In the video, Attorney Kari Lutringer talks about a contract for deed, as it is used for the purchase of a home or other real property in Texas. Ms. Lutringer is no longer with the Firm. If you’ve purchased property with a contract for deed and you’d like help converting it to a warranty deed, please call our office at 800-929-1725. Appointments can be in person, online, or by phone.
Summary of What Is a Contract for Deed in Texas
Hi there. My name is Kari Lutringer, and I’m an attorney at Wadler, Perches, Hundl & Kerlick.
I recently had a client come to me with concerns about a contract she had signed to purchase some real property. The deal that she had made with the seller was that she would pay a lump sum upfront as a down payment and then make monthly payments of principal and interest for some period after that. When the entire amount of the loan was repaid, including all accrued interest, at that point, the seller would convey the title from seller to buyer.
My client was concerned that if she fell behind in payments during the loan term or were to default otherwise or breach the terms of the contract that she had signed, she would be at risk of losing her interest in the property. This type of transaction is called a contract for deed, and it differs from the standard seller-financed transaction in a couple of different respects.
Differences Between a Contract for Deed and a Warranty Deed with a Vendor’s Lien
So with a traditional seller-financed model, the seller at the time of closing will convey title to the buyer by using a warranty deed or some version of a warranty deed. The warranty deed is a deed in which the seller makes certain representations and warranties about the quality of the title.
The seller will retain a vendor’s lien with this type of transaction. A vendor’s lien acts as a security interest in the property. The lien allows the property to serve as collateral for the loan between the buyer and the seller. Typically, in this arrangement, the buyer will also sign a promissory note and a deed of trust to further evidence the lien.
So if the buyer were to default or fall behind in payments, then the seller has an option to foreclose on its lien. But first, the seller has to comply with certain regulations promulgated under Texas Law, including providing specific notice and cure periods and making certain postings with the county clerk. There are several steps that need to be followed before the foreclosure process can be initiated and commenced. This is typically the preferred method for a buyer because the title is transferred upfront, and it’s subject to a security interest that the seller holds back.
With my client, this is not the arrangement that she had entered into, so her next question to me was, what can I do to protect my interest in the property? And the good news is there are a couple of things that my client can do.
What Can the Buyer Do to Improve Her Position
The first is to record the actual contract for deed in the real property records in the county in which the real property is located. This essentially converts the contract for deed into a warranty deed with a vendor’s lien. So if she were to fall behind in payments or default, then the seller would have to comply with all the foreclosure requirements that I previously described before he could potentially obtain title to the property again.
The other thing she can do is she can request an annual accounting. This is a requirement under Texas Law. If requested by the buyer, the seller has to provide certain information about the loan. For instance, the seller would have to report how many payments have been made, how much has been paid towards the loan balance, how much is remaining owed on the loan balance, and how many payments are still left to be made. In addition, the seller would have to provide other financial information regarding property taxes and the like.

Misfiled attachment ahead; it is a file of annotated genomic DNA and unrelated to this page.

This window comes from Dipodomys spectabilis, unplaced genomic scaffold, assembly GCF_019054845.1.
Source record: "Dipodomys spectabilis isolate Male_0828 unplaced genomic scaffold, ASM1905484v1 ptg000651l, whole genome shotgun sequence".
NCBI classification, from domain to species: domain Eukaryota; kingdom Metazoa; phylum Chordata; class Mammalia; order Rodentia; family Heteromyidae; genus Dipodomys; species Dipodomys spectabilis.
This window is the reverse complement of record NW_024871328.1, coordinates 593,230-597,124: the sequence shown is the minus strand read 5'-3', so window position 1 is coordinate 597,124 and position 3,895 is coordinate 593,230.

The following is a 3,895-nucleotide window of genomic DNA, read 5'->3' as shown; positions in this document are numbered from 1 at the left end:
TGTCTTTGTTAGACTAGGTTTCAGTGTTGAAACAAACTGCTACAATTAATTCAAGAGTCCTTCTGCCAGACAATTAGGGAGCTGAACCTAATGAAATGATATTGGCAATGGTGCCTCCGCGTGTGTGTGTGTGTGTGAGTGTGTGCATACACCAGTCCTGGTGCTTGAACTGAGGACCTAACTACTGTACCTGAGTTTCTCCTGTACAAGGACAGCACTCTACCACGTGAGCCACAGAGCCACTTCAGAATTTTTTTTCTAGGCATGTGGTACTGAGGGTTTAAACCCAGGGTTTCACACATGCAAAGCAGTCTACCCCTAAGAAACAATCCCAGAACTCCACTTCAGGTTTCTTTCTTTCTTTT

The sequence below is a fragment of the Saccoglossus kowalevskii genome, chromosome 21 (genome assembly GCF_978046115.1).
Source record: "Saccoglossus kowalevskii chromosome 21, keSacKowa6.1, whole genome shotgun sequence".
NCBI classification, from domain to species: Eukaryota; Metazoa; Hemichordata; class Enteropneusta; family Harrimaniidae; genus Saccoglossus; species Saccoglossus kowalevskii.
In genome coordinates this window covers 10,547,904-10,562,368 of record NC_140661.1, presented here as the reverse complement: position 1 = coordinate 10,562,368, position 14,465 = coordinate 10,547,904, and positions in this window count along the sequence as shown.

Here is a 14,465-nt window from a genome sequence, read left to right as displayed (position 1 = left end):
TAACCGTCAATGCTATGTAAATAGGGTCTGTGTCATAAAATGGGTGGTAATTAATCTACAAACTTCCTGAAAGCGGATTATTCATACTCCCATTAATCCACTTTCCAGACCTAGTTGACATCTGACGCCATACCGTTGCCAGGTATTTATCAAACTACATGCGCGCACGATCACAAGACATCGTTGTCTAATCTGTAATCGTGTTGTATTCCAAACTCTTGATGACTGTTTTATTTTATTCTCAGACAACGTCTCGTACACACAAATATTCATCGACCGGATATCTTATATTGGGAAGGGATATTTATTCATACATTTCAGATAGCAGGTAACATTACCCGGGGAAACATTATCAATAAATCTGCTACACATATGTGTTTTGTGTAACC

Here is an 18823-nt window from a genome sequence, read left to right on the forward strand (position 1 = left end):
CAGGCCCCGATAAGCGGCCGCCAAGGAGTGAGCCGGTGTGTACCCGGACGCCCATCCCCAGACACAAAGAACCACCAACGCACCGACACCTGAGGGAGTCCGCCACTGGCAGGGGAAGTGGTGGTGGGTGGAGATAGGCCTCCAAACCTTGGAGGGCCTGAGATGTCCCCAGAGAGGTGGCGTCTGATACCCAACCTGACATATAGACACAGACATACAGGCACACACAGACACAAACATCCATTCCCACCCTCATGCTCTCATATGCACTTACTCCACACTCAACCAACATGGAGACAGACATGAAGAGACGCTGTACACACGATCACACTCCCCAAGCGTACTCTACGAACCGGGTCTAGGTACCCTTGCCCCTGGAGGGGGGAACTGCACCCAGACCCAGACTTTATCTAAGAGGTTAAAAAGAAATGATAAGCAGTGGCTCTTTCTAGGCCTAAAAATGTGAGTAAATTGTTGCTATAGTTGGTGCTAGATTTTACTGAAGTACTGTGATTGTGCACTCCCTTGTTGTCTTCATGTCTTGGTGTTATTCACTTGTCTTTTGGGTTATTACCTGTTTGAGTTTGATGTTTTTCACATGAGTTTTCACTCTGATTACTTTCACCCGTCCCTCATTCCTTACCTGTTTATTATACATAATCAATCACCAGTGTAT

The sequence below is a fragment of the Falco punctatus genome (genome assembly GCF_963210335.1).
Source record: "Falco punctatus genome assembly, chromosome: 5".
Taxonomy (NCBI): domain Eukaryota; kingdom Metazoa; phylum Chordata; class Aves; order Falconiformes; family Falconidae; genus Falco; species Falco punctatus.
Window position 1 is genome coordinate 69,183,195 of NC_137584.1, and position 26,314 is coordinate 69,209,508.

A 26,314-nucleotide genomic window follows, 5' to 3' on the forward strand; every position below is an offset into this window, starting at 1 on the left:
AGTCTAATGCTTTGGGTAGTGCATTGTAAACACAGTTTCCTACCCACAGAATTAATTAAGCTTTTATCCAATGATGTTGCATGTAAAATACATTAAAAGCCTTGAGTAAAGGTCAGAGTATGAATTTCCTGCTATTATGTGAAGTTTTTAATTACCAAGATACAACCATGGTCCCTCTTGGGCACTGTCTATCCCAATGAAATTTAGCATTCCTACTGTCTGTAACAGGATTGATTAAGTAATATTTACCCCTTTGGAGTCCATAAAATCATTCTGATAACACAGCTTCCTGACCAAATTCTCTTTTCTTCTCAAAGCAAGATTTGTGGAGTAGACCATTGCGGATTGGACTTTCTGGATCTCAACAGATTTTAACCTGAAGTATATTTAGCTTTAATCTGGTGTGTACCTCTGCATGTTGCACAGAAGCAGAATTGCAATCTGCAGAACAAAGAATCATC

With the contract for deed, if there’s a breach of contract, the seller still has to provide notice to the buyer either by registered or certified mail. The seller has to give the buyer notice of how to cure or remedy the breach and the amount of time the buyer would have to make these corrections based upon the actual status of the loan.
So if the buyer has made less than 48 total payments or paid less than 40% of the total outstanding purchase price and has not recorded the contract for deed in the real property records, then the buyer has 30 days to cure. If the buyer does not cure within that timeframe, then the seller can cancel the contract for deed and take back the property, and then initiate eviction proceedings to force the buyer to vacate the property. So essentially, the buyer is at risk of losing all of the equity paid up to that point.
If the buyer has made more than 48 payments or paid at least 40% of the total purchase price, or has recorded the contract for deed in the real property records no matter the payment status, then the buyer will have 60 days to cure. If the buyer does not cure, the seller will have to initiate the foreclosure process by providing all the required notices and posting requirements as I described before.
So for my client as a buyer, the contract for deed is probably not the type of structure that I would have recommended. In some situations, it may make sense to purchase property with a contract for deed. Perhaps it makes sense if traditional financing is not available, or the financing terms offered by the seller are particularly attractive.
Get Help to Determine if You Can Convert Your Contract for Deed
If you’ve got questions about this type of arrangement, or you’d like to discuss it in more detail, feel free to contact me or a colleague here at my firm. Call or text for an appointment at 800-929-1725. We have five offices in Wharton County, Matagorda County, and Fort Bend County. You can also schedule an appointment by filling out this form.